In another example, the table of past occupancy may comprise a series of occupancy vectors, with one element for each time slot and such vectors may be referred to as ‘binary vectors’. Using the example shown in FIG. 2, the table may be represented by the following 8 occupancy vectors:

( 0 , 0 , 0 , 1 , 1 , 1 , 1 , 1 , 0 , 0 , 0 , 0 ) ( 1 , 0 , 0 , 1 , 1 , 1 , 1 , 1 , 1 , 0 , 1 , 0 ) ( 1 , 0 , 0 , 1 , 0 , 1 , 1 , 1 , 0 , 0 , 1 , 0 ) ( 1 , 0 , 1 , 0 , 1 , 1 , 0 , 0 , 0 , 1 , 1 , 0 ) ( 1 , 1 , 1 , 1 , 0 , 0 , 1 , 0 , 0 , 1 , 1 , 1 ) ( 0 , 1 , 1 , 0 , 0 , 0 , 0 , 0 , 1 , 1 , 1 , 1 ) ( 1 , 1 , 1 , 0 , 0 , 0 , 0 , 0 , 0 , 1 , 1 , 1 ) ( 1 , 1 , 1 , 0 , 0 , 0 , 0 , 0 , 1 , 1 , 1 , 1 )
As described above, data for multiple spaces may be collated, for example, in the form of an occupancy matrix with a column or row corresponding to each space. In another example, a table may be compiled with each entry corresponding to a time slot and comprising a bit sequence, where the bits in the bit sequence relate to different spaces (e.g. different rooms in a house). Data for different users (where available) may be recorded in a similar way.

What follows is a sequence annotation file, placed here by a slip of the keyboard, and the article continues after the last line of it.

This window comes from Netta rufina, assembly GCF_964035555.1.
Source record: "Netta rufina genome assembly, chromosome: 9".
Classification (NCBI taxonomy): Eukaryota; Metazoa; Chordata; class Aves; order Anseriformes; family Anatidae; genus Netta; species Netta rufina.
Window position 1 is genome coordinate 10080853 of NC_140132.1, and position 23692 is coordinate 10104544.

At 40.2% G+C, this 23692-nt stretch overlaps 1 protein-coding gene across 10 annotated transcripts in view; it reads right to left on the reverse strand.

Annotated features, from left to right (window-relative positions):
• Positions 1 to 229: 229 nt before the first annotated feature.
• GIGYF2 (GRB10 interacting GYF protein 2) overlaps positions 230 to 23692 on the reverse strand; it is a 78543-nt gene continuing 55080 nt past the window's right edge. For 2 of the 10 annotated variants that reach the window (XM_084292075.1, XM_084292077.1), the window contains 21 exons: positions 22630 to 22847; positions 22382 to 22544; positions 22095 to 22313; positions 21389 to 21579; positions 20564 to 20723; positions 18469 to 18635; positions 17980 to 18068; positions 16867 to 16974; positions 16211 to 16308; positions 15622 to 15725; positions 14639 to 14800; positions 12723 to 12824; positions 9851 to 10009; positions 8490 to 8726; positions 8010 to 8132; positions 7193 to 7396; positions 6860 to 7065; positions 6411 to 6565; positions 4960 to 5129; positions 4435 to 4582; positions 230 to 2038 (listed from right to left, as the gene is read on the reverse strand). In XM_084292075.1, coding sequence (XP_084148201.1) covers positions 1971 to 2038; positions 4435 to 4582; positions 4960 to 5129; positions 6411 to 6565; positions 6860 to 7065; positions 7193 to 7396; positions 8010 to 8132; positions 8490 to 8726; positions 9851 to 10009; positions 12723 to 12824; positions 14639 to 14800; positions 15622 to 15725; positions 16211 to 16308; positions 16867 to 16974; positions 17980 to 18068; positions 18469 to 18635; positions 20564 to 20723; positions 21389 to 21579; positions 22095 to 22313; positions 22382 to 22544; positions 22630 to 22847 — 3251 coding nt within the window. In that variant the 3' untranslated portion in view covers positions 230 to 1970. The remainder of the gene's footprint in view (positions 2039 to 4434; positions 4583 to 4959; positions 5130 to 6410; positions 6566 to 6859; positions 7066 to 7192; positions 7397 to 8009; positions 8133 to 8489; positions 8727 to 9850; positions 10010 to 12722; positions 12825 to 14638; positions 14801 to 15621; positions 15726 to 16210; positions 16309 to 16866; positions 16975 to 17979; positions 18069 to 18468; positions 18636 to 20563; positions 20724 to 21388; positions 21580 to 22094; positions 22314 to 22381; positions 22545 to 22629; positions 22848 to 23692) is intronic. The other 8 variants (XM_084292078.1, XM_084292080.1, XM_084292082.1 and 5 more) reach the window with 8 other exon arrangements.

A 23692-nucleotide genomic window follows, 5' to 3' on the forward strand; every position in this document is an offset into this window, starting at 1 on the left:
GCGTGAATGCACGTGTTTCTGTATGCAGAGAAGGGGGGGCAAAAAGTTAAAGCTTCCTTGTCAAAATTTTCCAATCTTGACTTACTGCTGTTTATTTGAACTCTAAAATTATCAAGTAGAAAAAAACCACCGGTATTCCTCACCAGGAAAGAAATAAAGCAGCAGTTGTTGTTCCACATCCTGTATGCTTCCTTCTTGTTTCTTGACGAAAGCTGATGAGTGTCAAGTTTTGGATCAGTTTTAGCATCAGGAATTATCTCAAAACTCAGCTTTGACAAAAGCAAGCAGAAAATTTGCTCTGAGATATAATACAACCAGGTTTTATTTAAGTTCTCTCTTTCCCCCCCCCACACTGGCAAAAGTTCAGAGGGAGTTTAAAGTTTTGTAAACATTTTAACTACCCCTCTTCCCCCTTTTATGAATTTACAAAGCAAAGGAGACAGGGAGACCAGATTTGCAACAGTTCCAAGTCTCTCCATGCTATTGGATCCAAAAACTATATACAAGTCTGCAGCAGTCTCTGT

A single table of past occupancy may be created (in block 102) or there may be multiple tables. In an example, there may be different tables for different rooms and/or different tables for different people (where the sensor or other data can distinguish occupancy by particular people). In an example, in addition to, or instead of, tables for particular rooms, there may be tables for combinations of spaces. For example, where a house has a master bedroom and a master bathroom (which may also be referred to as an ensuite bathroom), these two spaces may be considered a composite space and a table may be built which shows occupancy in this pair of spaces with entries comprising two bits of data (i.e. the occupancy of the master bedroom and the occupancy of the master bathroom). In a further example, spaces may be aggregated together using Boolean operators such as AND, OR, XOR, NAND etc. In an example, the bathrooms in a house may be aggregated together using an OR operator, such that occupancy of any bathroom results in the aggregated bathroom space being indicated as ‘occupied’ within a table of past occupancy. In another example, spaces on the same floor in a building may be aggregated together using an OR operator to record any occupation of a particular floor. These groups of spaces which are aggregated together may be fixed and may be user specified. However, in some examples, the groups may be learned by the system based on the past occupancy data and machine learning techniques (e.g. by looking at correlations between occupancy patterns in different spaces).